Water purification tablets are often the easiest, most effective and economic method of purifying water. If you choose to boil water, you should do so for at least 20 minutes to kill the eggs of the germs that spread water-borne diseases. If you purchase bottled water, make sure the seal is not broken and if you’re drinking water in an eatery, ask them to open the bottle at your table so you can see that the seal is not broken.

Also important is to prevent water stagnation in and around houses, offices, workplaces etc. which will help reduce the breeding of mosquitoes that spread vector-borne diseases.

Safe Food

Wherever possible, try to prepare and eat food at home. Avoid eating too many street-side foods like deeply fried fritters, fruits slices and other such snacks, and try to go for freshly cooked foods. Eat food that is piping hot and properly cooked all the way through, and avoid eating raw foods. Use treated or bottled water to wash fruit and vegetables at home before cooking with them.

Reducing the Risk of Diseases

Water-borne Diseases

Ensure that you and all family members practise good hygiene at home and ensure that the water you drink and prepare food with is purified, either by boiling (for at least 20 minutes) or another method. Wash your hands with soap and water before eating and handling food, and ensure that any raw fruit and vegetables are properly washed. Refrigerate left over food and avoid eating raw foods such as salads and cut fruits outside your home. Carry a hand sanitiser with you whenever you are away from home and ensure that you and your family are vaccinated against typhoid and hepatitis A.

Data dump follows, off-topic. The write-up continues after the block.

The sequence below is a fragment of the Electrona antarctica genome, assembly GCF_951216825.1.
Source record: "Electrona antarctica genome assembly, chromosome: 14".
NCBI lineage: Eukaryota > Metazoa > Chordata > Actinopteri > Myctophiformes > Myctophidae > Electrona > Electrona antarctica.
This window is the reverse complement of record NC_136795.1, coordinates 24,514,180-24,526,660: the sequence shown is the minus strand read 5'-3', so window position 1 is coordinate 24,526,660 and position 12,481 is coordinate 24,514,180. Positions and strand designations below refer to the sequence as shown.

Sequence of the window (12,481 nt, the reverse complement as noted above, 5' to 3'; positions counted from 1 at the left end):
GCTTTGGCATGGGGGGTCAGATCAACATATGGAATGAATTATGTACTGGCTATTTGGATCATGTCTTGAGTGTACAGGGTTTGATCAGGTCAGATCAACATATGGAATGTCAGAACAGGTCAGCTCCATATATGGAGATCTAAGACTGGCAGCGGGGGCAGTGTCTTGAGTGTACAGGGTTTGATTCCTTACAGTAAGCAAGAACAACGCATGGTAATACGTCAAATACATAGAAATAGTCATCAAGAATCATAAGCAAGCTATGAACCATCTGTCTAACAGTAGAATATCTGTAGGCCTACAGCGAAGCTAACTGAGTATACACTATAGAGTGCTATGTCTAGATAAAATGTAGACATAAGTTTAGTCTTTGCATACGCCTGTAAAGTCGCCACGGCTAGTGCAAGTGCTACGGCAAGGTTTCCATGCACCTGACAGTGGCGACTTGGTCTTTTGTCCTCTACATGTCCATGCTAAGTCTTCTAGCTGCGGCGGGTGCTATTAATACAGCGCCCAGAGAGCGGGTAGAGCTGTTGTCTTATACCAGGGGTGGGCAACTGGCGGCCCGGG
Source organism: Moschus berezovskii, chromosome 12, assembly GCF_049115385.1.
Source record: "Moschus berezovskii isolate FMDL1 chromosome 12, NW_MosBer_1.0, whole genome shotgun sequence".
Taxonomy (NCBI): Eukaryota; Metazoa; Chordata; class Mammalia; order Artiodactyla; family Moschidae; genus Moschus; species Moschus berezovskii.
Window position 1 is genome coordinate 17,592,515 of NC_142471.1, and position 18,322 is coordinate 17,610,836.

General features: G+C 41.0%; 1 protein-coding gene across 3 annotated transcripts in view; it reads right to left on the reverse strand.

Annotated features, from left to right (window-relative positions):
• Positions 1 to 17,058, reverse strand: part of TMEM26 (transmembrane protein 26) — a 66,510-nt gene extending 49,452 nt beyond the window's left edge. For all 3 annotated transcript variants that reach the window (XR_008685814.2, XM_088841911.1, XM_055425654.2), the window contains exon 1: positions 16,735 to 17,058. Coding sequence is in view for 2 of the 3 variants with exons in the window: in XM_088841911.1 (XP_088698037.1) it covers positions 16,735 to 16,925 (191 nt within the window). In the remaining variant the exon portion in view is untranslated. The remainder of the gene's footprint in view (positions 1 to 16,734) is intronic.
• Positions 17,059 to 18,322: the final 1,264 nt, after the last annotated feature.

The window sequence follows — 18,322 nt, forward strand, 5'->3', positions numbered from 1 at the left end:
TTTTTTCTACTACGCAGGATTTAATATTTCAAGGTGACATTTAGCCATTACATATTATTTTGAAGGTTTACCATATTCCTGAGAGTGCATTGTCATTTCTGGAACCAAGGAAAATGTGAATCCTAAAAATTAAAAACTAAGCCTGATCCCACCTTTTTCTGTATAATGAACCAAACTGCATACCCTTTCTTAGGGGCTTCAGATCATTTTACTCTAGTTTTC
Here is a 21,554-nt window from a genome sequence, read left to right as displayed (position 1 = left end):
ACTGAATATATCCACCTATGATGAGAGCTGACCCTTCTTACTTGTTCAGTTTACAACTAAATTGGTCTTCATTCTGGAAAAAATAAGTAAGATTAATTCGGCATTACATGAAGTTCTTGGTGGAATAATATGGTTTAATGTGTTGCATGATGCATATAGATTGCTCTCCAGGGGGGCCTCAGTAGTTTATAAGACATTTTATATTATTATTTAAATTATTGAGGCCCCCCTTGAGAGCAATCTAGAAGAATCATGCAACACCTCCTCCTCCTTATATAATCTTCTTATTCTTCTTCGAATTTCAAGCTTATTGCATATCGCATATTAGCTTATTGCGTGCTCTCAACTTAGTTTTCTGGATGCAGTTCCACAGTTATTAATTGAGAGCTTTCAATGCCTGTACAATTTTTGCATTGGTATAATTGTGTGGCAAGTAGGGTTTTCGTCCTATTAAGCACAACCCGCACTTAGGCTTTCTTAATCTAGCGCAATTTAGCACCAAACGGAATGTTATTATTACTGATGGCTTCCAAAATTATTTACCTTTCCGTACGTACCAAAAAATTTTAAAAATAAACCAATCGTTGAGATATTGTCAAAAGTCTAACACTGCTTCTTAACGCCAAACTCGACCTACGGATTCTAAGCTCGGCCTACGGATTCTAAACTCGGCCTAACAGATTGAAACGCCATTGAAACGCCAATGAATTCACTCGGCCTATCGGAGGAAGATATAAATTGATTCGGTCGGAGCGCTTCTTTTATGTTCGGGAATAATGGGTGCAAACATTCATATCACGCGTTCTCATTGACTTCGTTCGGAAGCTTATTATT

Insect-borne Diseases

Install nets for your beds, windows and doors if you live in mosquito-prone areas – the nets should have holes that do not exceed 1.5mm to 2.0 mm in diameter. Use fragrance-free mosquito coils (scented oils can cause allergies), and insecticide sprays with malathion or temephos inside the house (always read the manufacturer’s instructions before use). Eliminate the mosquitoes’ source of breeding by making sure that no water is left to collect in containers in and around the home. Do not let water stagnate in your garden, apartment, complex or neighbourhood, and if bodies of water are part of your landscaping, drain these now. Cover all water sources like wells, tanks, underground sumps and overhead tanks to prevent insect access. If you have pot holes in your locality, try and get together with others in your area, and pour vegetable or mineral oil in them.

Dengue-carrying mosquitoes spread disease during the day, while the malaria-carrying mosquitoes are active in the evening, so it is extremely important to protect yourself round the clock – wear long-sleeved, light clothing to cover up areas of skin.

Skin Infection

Avoid wearing damp clothing and socks for prolonged periods of time, as this could result in a fungal infection, which can be uncomfortable and is at risk of spreading.

Good Personal Hygiene

Keep your body clean and dry and shower at least twice a day using an antimicrobial soap to help get rid of dirt and grime, and help protect against body odour. It is also advisable to use antifungal dusting powders two or three times a day in groin areas, below the breast and between the toes of your feet.